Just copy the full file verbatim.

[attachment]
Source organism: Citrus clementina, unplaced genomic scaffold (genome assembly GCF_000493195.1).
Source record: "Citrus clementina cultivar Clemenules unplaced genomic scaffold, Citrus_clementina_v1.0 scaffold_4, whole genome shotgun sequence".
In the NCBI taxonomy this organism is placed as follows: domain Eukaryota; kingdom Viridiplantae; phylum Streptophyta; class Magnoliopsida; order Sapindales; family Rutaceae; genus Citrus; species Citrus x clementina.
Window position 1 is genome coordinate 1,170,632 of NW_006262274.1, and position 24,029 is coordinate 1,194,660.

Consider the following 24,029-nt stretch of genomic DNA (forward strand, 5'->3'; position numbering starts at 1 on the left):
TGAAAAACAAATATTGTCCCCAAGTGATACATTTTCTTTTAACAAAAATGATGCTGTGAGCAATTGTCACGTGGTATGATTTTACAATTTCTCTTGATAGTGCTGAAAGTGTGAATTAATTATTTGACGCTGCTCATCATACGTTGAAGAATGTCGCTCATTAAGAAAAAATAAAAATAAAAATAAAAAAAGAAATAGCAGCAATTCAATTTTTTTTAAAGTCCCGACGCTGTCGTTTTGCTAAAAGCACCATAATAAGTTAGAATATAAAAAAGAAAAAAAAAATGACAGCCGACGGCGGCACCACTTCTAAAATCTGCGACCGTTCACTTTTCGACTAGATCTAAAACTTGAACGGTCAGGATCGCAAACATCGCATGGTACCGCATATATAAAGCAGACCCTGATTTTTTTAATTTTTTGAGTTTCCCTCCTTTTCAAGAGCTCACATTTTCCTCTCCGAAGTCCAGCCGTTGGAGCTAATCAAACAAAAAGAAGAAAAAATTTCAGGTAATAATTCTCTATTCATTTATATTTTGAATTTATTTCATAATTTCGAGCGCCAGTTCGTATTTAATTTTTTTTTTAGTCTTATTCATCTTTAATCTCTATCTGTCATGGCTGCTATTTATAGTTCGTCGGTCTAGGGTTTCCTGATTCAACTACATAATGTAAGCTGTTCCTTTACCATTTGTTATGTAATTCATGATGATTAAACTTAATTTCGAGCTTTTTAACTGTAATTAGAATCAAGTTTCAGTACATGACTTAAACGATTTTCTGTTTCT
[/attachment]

Source organism: Citrus clementina, unplaced genomic scaffold (genome assembly GCF_000493195.1).
Source record: "Citrus clementina cultivar Clemenules unplaced genomic scaffold, Citrus_clementina_v1.0 scaffold_4, whole genome shotgun sequence".
In the NCBI taxonomy this organism is placed as follows: domain Eukaryota; kingdom Viridiplantae; phylum Streptophyta; class Magnoliopsida; order Sapindales; family Rutaceae; genus Citrus; species Citrus x clementina.
Window position 1 is genome coordinate 1,170,632 of NW_006262274.1, and position 24,029 is coordinate 1,194,660.

Consider the following 24,029-nt stretch of genomic DNA (forward strand, 5'->3'; position numbering starts at 1 on the left):
TGAAAAACAAATATTGTCCCCAAGTGATACATTTTCTTTTAACAAAAATGATGCTGTGAGCAATTGTCACGTGGTATGATTTTACAATTTCTCTTGATAGTGCTGAAAGTGTGAATTAATTATTTGACGCTGCTCATCATACGTTGAAGAATGTCGCTCATTAAGAAAAAATAAAAATAAAAATAAAAAAAGAAATAGCAGCAATTCAATTTTTTTTAAAGTCCCGACGCTGTCGTTTTGCTAAAAGCACCATAATAAGTTAGAATATAAAAAAGAAAAAAAAAATGACAGCCGACGGCGGCACCACTTCTAAAATCTGCGACCGTTCACTTTTCGACTAGATCTAAAACTTGAACGGTCAGGATCGCAAACATCGCATGGTACCGCATATATAAAGCAGACCCTGATTTTTTTAATTTTTTGAGTTTCCCTCCTTTTCAAGAGCTCACATTTTCCTCTCCGAAGTCCAGCCGTTGGAGCTAATCAAACAAAAAGAAGAAAAAATTTCAGGTAATAATTCTCTATTCATTTATATTTTGAATTTATTTCATAATTTCGAGCGCCAGTTCGTATTTAATTTTTTTTTTAGTCTTATTCATCTTTAATCTCTATCTGTCATGGCTGCTATTTATAGTTCGTCGGTCTAGGGTTTCCTGATTCAACTACATAATGTAAGCTGTTCCTTTACCATTTGTTATGTAATTCATGATGATTAAACTTAATTTCGAGCTTTTTAACTGTAATTAGAATCAAGTTTCAGTACATGACTTAAACGATTTTCTGTTTCT